Managing Seasonal Allergies05/19/13
SUNDAY, May 19 (HealthDay News) -- Although spring arrived late
this year in parts of the United States, the summer allergy season
will still be strong, according to a sinus expert at the University
of Alabama at Birmingham.
Dr. Richard Waguespack, clinical professor in the university's
division of otolaryngology, said a wet spring often results in a
robust summer allergy season. However, some simple strategies can
help people manage symptoms such as sneezing, wheezing and
coughing, he added.
"Tree pollen has been bad for several weeks now, but grass pollen season is not far off," said Waguespack in a university news release. "For allergic people in the South, a big problem is that there's no break between tree and grass pollen season. Then, right after grass pollen season comes weed pollen season, which doesn't generally end until the first good frost."
The best defense against allergies is to avoid triggers by
staying indoors, Waguespack said. "When it is reasonable and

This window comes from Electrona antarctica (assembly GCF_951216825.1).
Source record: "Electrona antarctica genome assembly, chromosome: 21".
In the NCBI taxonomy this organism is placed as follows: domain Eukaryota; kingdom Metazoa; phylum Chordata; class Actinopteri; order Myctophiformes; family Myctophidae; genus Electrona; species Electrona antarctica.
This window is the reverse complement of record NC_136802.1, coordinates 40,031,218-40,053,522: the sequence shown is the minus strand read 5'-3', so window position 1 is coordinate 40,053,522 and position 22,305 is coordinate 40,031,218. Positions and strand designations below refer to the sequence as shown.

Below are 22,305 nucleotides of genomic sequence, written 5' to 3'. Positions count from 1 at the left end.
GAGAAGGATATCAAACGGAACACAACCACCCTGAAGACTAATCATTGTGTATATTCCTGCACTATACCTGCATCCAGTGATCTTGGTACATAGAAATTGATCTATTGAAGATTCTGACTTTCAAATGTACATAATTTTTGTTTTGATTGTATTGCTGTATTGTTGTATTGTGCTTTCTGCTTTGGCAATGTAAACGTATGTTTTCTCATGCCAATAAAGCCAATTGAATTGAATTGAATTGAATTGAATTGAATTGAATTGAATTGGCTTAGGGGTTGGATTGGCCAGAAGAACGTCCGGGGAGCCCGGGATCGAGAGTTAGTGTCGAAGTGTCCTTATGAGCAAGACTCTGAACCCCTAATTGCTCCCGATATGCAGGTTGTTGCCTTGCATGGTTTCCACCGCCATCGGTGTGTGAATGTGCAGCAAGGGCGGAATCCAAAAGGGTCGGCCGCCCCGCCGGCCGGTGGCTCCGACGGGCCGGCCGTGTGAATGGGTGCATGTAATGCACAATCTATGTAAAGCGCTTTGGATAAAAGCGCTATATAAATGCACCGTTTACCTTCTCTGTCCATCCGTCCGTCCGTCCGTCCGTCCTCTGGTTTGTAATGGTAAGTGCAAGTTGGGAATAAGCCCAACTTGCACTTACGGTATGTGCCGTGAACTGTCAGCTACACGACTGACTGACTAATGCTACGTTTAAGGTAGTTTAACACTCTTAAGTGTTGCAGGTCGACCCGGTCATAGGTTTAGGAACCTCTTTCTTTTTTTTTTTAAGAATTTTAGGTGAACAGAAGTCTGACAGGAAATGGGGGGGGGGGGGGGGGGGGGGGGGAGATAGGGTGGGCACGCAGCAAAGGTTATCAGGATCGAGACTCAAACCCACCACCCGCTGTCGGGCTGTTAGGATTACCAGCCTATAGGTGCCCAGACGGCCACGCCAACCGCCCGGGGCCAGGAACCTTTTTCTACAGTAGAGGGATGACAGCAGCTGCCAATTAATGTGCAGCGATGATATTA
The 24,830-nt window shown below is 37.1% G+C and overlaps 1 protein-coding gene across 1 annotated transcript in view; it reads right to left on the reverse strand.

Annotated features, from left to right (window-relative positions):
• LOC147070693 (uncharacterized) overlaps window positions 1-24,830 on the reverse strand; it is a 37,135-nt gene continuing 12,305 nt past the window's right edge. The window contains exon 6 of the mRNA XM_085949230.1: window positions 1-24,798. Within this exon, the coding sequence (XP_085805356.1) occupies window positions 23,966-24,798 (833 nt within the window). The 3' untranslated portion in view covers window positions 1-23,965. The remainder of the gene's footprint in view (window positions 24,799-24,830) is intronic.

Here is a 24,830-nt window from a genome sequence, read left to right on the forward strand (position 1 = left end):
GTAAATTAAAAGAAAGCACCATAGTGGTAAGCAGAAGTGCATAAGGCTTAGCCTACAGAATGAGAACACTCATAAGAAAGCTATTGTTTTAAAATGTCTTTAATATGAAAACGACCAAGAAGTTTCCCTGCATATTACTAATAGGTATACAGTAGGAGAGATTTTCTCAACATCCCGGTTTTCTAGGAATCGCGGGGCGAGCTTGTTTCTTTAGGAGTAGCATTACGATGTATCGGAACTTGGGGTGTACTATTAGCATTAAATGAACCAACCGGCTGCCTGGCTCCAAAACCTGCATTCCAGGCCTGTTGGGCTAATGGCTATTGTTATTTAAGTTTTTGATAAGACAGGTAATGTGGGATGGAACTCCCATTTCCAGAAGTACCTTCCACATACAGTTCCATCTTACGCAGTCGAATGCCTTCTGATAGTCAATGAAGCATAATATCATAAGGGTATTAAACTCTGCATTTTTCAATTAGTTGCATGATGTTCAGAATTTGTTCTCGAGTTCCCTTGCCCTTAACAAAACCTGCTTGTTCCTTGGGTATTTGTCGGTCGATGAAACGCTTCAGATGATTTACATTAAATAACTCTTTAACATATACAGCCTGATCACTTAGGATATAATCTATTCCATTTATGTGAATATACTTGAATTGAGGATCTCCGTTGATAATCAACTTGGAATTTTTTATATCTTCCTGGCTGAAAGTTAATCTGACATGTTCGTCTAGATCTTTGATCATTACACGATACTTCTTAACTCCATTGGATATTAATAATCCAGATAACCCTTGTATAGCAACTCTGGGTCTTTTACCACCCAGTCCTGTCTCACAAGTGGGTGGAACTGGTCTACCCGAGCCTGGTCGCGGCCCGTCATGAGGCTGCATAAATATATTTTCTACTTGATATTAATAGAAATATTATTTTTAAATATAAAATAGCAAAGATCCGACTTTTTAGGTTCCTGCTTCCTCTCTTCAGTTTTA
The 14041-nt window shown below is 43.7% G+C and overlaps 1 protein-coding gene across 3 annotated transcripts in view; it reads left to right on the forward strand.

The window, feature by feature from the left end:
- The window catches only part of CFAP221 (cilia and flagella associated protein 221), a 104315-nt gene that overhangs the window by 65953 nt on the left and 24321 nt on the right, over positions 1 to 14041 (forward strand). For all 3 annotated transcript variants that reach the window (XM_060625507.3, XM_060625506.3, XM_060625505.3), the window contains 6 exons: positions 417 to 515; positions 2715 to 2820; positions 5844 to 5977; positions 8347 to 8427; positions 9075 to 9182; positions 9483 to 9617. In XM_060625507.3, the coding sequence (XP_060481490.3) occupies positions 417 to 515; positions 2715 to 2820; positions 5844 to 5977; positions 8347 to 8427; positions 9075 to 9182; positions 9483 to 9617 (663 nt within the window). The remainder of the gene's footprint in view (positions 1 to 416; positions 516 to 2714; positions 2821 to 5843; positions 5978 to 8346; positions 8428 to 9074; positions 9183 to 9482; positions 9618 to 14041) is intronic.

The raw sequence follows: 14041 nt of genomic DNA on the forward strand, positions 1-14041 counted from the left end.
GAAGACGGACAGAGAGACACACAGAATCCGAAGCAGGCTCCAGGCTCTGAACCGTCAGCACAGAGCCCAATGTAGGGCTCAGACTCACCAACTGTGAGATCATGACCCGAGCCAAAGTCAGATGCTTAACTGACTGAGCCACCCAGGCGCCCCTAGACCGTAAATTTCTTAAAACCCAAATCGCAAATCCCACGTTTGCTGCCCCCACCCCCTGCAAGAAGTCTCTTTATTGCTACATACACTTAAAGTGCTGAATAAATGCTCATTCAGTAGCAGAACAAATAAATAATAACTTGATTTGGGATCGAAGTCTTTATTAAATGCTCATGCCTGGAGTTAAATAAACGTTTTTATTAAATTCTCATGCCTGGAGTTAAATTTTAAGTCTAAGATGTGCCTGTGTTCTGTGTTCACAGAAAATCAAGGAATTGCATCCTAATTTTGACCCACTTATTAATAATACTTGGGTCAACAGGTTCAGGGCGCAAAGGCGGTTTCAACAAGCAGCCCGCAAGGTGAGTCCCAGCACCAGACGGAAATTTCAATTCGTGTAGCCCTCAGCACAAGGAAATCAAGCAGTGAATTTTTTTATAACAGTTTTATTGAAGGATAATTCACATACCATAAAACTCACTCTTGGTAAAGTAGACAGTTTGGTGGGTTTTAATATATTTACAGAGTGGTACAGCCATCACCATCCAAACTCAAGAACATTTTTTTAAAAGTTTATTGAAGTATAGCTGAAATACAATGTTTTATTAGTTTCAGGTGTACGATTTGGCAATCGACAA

consistent with your lifestyle, if you have outdoor allergies, you
should stay indoors when everything is in bloom," he said.
Waguespack added that checking the pollen counts online before
going outside can help allergy sufferers plan their activities.
Waguespack offered these other tips to manage seasonal
- Close your windows at night.
- Take non-sedating, over-the-counter antihistamines such as
loratadine (Claritin), cetirizine (Zyrtec) or fexofenadine
- Schedule a checkup with your doctor.
"Visiting your family doctor or an ear, nose and throat specialist when allergies are not readily treated with [over-the-counter] medications is vital for reduction of symptoms," Waguespack said.
Some allergy symptoms may be a warning sign of a more serious
medical problem, Waguespack said. "Sometimes a patient can confuse
allergies with a sinus infection or upper respiratory infection,"
People who experience recurrent or persistent allergies should
consult their doctor about allergy testing to determine the exact
causes of their symptoms, he added.
The American Academy of Allergy, Asthma & Immunology
tips to control outdoor allergies.
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